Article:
On a related note, you may be familiar with the word “communism,” which is certainly related to socialism. Communism, as Karl Marx described it, was a Utopian stateless, classless, moneyless society where everything was fine and dandy for everyone. Marx believed that the way to achieve communism is by going through socialism (as in, having the workers take control of the means of production). Essentially, you can be a socialist without necessarily being a communist, but you can’t really be a communist without being a socialist, since, as Marx believed, socialism was a necessary stepping stone to communism.

Now that I’ve handled the basic definitions of socialist terms, I guess I’ll get into the meat of how socialism is actually beneficial to society. While there are numerous topics I could choose from, I’ll stick to topics relating to the mechanization of labor, the environment, consumerism, and the distribution of art.

In regards to the mechanization of labor, I am referring to the various technological methods (robotics, computers, etc.) that can replace workers. Under capitalism, this is very bad for workers, but under socialism, it is highly beneficial. Under capitalism, when a factory owner buys some new robotic arms to assemble his products, that means he can lay off his workers, which is good for himself, since he no longer has to pay wages, but bad for his workers, since they lose their jobs and thus their means of survival. However, under socialism, since everyones needs would be provided for unconditionally, when the robotic arms come in to replace the workers, that means the workers get more free time!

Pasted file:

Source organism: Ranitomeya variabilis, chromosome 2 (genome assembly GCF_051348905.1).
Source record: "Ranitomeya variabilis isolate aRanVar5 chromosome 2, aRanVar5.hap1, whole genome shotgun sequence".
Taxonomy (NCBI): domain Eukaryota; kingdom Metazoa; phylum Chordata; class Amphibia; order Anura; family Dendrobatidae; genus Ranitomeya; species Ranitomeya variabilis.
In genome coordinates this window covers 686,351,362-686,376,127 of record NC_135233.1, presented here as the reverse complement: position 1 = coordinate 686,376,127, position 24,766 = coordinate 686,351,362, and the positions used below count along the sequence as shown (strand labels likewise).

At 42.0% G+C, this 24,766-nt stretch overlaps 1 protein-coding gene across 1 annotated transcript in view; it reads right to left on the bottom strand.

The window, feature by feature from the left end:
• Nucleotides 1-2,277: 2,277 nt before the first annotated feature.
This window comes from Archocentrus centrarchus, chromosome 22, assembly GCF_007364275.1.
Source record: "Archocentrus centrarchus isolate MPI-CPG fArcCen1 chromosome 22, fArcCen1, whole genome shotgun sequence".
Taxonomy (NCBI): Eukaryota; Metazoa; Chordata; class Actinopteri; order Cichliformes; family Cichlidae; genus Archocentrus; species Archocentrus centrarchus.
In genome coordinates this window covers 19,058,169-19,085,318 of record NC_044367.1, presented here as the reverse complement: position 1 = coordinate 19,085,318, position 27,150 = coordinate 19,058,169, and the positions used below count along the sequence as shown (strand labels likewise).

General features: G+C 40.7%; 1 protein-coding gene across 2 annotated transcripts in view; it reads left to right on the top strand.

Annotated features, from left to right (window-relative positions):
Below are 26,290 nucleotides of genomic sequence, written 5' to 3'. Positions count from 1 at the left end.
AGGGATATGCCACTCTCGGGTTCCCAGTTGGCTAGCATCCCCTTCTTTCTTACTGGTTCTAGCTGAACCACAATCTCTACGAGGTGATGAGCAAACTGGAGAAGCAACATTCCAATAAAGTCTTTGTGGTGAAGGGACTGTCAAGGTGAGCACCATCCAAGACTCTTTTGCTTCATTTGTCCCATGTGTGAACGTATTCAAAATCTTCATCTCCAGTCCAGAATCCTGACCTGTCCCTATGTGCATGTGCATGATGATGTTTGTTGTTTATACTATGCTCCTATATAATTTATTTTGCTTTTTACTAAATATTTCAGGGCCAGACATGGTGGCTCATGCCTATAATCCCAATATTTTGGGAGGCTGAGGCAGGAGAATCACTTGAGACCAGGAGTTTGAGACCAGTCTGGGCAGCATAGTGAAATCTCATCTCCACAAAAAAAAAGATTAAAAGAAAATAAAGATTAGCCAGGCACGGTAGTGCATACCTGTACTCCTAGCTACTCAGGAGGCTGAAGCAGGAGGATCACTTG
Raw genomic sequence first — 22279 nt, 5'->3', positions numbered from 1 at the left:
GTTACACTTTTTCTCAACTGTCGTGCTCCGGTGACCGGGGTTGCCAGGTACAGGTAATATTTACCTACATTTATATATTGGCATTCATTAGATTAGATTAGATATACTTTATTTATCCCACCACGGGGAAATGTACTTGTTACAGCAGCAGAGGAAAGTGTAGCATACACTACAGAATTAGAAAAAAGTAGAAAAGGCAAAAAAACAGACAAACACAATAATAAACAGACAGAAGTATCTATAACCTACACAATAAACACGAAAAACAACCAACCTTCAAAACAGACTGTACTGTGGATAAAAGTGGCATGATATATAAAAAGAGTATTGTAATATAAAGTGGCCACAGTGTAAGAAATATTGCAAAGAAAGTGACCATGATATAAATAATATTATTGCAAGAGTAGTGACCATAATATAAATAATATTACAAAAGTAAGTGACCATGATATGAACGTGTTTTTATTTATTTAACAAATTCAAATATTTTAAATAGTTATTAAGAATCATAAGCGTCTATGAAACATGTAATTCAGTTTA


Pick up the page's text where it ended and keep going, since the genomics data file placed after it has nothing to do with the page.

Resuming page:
But let’s think of this same topic in more abstract terms. If, through technology or some other means, a factory is able to be made twice as productive. This means that the workers can either (a) work just as much and produce twice of what they did before, or they can (b) work half as much and produce the same as they had before. Under capitalism, the business owner would be the one to decide what to do with this increased productivity. He would undoubtedly choose the first option since that means he could potentially double his profits, but also because he would be afraid of any of his competitors gaining an advantage over him. Under socialism, the workers would be the ones to decide what to do with the extra productivity, and they may very well choose the latter, which means that they can have more time for leisure and enjoying life. Essentially, under capitalism, increasing productivity almost never benefits the workers, but under socialism, it is a force for liberation.